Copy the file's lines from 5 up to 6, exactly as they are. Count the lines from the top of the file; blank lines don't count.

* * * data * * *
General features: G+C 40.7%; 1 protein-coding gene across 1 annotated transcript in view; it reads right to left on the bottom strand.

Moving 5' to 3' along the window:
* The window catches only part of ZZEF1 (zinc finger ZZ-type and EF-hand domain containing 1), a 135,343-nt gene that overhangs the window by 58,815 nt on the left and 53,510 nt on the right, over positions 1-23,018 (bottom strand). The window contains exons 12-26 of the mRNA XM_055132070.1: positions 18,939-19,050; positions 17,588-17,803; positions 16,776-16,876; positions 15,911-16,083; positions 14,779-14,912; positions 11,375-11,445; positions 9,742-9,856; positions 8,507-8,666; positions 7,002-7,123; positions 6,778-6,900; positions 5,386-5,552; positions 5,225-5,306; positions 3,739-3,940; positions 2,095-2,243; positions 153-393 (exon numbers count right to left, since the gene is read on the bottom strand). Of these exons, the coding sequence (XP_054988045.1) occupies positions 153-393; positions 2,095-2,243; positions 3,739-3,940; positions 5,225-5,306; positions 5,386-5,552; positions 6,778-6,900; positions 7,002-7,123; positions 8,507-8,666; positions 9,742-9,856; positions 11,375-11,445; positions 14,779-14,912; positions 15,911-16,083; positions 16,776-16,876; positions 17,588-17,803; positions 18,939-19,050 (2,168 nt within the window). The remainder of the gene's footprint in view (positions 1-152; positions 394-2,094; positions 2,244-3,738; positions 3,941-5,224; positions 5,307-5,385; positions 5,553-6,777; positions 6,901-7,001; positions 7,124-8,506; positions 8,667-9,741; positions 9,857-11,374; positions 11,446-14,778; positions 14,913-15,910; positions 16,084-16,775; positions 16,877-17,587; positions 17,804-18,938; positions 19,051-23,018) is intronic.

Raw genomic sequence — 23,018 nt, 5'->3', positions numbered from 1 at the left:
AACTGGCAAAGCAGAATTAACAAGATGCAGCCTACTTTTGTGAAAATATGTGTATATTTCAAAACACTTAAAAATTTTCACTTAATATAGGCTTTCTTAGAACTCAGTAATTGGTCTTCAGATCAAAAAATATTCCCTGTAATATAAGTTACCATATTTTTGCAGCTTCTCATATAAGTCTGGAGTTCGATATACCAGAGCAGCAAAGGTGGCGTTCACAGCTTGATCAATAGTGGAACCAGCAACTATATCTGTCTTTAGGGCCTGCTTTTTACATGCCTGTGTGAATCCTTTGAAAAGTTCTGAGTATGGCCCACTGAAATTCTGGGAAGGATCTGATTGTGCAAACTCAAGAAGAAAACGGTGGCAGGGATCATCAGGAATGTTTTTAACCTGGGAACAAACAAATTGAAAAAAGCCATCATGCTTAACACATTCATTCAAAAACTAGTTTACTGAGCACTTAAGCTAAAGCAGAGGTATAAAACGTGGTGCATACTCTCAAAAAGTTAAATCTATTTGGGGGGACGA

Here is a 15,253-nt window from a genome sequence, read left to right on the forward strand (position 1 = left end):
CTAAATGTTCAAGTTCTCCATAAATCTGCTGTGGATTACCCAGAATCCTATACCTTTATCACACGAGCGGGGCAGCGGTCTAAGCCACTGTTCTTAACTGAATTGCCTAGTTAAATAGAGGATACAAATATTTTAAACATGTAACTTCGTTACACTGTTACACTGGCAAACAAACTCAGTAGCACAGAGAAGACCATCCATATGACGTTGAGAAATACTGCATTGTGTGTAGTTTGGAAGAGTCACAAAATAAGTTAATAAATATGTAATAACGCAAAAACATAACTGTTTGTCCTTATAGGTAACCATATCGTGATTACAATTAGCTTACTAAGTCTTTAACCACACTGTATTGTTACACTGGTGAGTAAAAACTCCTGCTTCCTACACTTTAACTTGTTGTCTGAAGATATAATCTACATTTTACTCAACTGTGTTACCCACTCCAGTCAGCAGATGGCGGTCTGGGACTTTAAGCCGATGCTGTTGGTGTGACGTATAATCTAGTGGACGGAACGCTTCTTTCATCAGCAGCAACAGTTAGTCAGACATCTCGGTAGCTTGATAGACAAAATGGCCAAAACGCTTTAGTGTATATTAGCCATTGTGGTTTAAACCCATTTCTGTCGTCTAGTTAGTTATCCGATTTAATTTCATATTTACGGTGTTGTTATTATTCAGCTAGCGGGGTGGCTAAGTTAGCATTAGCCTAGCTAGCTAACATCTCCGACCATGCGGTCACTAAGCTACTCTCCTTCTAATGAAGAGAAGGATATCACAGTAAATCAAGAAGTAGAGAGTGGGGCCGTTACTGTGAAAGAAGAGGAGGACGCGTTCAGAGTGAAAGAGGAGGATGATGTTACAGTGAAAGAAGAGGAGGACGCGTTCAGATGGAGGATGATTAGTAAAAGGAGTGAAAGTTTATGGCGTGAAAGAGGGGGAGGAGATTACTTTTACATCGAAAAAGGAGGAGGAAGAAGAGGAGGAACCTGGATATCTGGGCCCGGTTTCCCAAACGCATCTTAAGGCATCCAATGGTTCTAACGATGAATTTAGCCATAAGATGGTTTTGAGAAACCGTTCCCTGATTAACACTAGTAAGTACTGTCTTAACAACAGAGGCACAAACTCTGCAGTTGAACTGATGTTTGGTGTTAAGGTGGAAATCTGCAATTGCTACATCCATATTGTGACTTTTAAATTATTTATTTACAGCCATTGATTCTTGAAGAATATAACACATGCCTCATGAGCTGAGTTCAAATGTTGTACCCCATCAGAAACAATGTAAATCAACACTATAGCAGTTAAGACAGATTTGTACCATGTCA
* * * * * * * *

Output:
AACTGGCAAAGCAGAATTAACAAGATGCAGCCTACTTTTGTGAAAATATGTGTATATTTCAAAACACTTAAAAATTTTCACTTAATATAGGCTTTCTTAGAACTCAGTAATTGGTCTTCAGATCAAAAAATATTCCCTGTAATATAAGTTACCATATTTTTGCAGCTTCTCATATAAGTCTGGAGTTCGATATACCAGAGCAGCAAAGGTGGCGTTCACAGCTTGATCAATAGTGGAACCAGCAACTATATCTGTCTTTAGGGCCTGCTTTTTACATGCCTGTGTGAATCCTTTGAAAAGTTCTGAGTATGGCCCACTGAAATTCTGGGAAGGATCTGATTGTGCAAACTCAAGAAGAAAACGGTGGCAGGGATCATCAGGAATGTTTTTAACCTGGGAACAAACAAATTGAAAAAAGCCATCATGCTTAACACATTCATTCAAAAACTAGTTTACTGAGCACTTAAGCTAAAGCAGAGGTATAAAACGTGGTGCATACTCTCAAAAAGTTAAATCTATTTGGGGGGACGA

Here is a 15,253-nt window from a genome sequence, read left to right on the forward strand (position 1 = left end):